In the history of hunting in Wisconsin, safety has improved sporadically. Several weapons and techniques have been banned, and wearing blaze orange clothing was officially required in 1980, but one of the most important changes came in 1967 with the introduction of the Hunter Safety Education Program.
Frank Vogt, 76, has spent the last 46 years teaching hunter safety education. In his time as an instructor, more than 3,000 students have gone through his classes, including seven of his 10 grandchildren.
“It’s all about the kids,” Vogt said. “To me it’s the most important thing to have them be out [in nature], and to have them be safe.”
Vogt was an instructor, and a physics and chemistry teacher, in Janesville for almost 40 years. The hunter safety class there was dropped in 2010, even though demand was high, so Vogt started instructing in Milton. He also became a substitute teacher, which he still does today part-time.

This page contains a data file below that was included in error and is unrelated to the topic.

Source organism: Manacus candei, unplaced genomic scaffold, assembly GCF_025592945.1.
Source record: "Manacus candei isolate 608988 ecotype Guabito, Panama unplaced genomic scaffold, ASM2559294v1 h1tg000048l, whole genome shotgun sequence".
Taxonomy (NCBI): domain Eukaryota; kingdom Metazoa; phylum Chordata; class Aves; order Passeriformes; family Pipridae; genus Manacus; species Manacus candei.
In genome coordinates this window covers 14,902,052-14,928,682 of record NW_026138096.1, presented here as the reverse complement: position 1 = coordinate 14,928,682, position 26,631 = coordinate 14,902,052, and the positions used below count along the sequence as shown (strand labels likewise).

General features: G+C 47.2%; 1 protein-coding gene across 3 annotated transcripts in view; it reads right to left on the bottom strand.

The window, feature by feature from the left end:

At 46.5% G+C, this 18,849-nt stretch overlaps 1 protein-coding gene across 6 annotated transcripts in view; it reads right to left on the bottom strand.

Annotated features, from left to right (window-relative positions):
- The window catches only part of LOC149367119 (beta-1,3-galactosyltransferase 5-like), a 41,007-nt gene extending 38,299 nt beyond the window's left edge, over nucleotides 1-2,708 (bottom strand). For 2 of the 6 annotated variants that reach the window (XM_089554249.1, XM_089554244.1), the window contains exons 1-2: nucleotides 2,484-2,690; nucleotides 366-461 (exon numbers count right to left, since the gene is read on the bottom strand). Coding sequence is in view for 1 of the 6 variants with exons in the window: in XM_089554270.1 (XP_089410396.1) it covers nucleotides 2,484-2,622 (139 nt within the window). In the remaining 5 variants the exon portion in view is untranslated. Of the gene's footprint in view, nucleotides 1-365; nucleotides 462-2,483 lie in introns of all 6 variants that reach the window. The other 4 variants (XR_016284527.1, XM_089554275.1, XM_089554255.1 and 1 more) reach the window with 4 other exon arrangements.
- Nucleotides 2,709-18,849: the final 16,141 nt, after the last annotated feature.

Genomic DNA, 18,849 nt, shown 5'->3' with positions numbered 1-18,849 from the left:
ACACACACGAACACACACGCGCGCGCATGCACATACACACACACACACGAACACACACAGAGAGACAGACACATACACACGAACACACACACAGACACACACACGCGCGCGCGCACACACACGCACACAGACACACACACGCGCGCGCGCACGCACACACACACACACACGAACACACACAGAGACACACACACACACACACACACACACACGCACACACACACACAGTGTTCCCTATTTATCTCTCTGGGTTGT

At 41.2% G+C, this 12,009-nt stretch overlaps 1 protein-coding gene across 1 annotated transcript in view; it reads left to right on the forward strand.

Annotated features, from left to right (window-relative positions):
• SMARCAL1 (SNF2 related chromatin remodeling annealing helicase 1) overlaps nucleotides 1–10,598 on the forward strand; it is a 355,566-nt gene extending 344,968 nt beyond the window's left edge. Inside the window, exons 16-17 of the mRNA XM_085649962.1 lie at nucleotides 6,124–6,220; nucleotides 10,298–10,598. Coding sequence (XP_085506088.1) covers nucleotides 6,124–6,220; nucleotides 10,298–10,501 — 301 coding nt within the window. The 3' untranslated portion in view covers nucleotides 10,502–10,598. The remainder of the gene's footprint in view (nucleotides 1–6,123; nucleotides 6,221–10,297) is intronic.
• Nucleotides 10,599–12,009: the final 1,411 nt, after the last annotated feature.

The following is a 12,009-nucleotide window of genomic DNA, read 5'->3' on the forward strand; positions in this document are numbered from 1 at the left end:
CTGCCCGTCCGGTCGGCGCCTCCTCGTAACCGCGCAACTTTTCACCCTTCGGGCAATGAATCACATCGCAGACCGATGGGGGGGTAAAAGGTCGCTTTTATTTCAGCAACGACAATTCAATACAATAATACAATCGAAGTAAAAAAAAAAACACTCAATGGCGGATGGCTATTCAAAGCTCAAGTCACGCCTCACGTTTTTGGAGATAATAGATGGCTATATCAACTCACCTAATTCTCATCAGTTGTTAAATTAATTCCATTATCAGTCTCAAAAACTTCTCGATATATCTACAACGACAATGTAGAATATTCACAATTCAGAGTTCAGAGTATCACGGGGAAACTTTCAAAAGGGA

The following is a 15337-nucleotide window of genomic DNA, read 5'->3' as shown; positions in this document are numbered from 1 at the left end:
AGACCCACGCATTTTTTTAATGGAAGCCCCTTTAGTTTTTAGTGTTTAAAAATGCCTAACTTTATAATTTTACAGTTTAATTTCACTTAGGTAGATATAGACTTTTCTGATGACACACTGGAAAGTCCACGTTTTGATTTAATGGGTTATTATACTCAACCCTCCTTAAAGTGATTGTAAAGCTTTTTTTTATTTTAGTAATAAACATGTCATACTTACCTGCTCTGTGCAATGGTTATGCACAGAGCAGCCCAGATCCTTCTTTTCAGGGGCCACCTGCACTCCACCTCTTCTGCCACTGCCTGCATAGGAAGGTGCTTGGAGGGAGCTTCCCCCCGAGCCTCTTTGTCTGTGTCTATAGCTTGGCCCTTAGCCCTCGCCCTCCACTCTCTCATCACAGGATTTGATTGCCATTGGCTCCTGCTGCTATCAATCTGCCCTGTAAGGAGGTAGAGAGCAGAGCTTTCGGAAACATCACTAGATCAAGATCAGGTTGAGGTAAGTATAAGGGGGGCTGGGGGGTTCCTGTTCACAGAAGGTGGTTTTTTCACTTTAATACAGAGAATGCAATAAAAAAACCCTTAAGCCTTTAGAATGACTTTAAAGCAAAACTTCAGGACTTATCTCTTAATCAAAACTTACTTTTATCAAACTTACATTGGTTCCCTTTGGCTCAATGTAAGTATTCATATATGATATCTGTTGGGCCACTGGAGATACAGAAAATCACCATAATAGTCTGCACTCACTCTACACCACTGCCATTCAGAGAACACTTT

The demand in Milton is also high. Vogt teaches two classes each summer of 12 students each, and he said there was a 26-person waiting list this year to get in. The classes cover bow and gun hunting safety, conservation and ethics.
Vogt also encourages the students to trust the conservation wardens. Boyd Richter Warden for the South Central Region of the Department of Natural Resources, said he appreciates that trust.
“It’s good that Frank teaches the kids we are not the bad guys, but someone who is there to help,” Richter said. “I enjoy coming in to his classes because I know the kids are going to be well-behaved and attentive.”
On Wednesday, Richter presented Vogt with a 45-year service award.
Vogt said his grandkids take up much of his time these days, but said he plans to continue instructing for the foreseeable future.